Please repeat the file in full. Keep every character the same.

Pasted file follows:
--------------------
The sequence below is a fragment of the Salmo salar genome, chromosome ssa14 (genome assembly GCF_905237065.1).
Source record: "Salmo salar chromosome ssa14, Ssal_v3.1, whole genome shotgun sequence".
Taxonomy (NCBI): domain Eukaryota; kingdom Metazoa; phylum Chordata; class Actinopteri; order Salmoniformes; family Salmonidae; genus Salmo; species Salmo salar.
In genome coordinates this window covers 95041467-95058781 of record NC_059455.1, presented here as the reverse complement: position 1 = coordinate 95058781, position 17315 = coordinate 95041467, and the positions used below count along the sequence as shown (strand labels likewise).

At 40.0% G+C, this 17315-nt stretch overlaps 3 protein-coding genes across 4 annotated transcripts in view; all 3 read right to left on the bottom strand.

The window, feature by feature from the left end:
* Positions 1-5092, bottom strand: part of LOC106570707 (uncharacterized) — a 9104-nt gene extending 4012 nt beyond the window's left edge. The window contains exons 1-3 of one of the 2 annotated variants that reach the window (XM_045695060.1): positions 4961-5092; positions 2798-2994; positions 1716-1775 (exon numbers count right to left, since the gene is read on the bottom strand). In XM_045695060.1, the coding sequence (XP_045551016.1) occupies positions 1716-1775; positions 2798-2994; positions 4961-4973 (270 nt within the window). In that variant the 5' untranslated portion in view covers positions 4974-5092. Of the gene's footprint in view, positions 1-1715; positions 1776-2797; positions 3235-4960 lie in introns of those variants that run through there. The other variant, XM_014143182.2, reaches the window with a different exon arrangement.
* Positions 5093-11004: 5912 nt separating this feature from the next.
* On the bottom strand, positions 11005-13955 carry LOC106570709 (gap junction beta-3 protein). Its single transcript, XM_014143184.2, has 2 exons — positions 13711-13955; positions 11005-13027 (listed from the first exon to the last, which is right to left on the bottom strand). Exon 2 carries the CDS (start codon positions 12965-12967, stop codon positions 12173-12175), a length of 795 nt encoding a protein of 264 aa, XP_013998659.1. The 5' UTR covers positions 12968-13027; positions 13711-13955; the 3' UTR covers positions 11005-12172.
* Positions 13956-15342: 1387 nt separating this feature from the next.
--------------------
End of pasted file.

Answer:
The sequence below is a fragment of the Salmo salar genome, chromosome ssa14 (genome assembly GCF_905237065.1).
Source record: "Salmo salar chromosome ssa14, Ssal_v3.1, whole genome shotgun sequence".
Taxonomy (NCBI): domain Eukaryota; kingdom Metazoa; phylum Chordata; class Actinopteri; order Salmoniformes; family Salmonidae; genus Salmo; species Salmo salar.
In genome coordinates this window covers 95041467-95058781 of record NC_059455.1, presented here as the reverse complement: position 1 = coordinate 95058781, position 17315 = coordinate 95041467, and the positions used below count along the sequence as shown (strand labels likewise).

At 40.0% G+C, this 17315-nt stretch overlaps 3 protein-coding genes across 4 annotated transcripts in view; all 3 read right to left on the bottom strand.

The window, feature by feature from the left end:
* Positions 1-5092, bottom strand: part of LOC106570707 (uncharacterized) — a 9104-nt gene extending 4012 nt beyond the window's left edge. The window contains exons 1-3 of one of the 2 annotated variants that reach the window (XM_045695060.1): positions 4961-5092; positions 2798-2994; positions 1716-1775 (exon numbers count right to left, since the gene is read on the bottom strand). In XM_045695060.1, the coding sequence (XP_045551016.1) occupies positions 1716-1775; positions 2798-2994; positions 4961-4973 (270 nt within the window). In that variant the 5' untranslated portion in view covers positions 4974-5092. Of the gene's footprint in view, positions 1-1715; positions 1776-2797; positions 3235-4960 lie in introns of those variants that run through there. The other variant, XM_014143182.2, reaches the window with a different exon arrangement.
* Positions 5093-11004: 5912 nt separating this feature from the next.
* On the bottom strand, positions 11005-13955 carry LOC106570709 (gap junction beta-3 protein). Its single transcript, XM_014143184.2, has 2 exons — positions 13711-13955; positions 11005-13027 (listed from the first exon to the last, which is right to left on the bottom strand). Exon 2 carries the CDS (start codon positions 12965-12967, stop codon positions 12173-12175), a length of 795 nt encoding a protein of 264 aa, XP_013998659.1. The 5' UTR covers positions 12968-13027; positions 13711-13955; the 3' UTR covers positions 11005-12172.
* Positions 13956-15342: 1387 nt separating this feature from the next.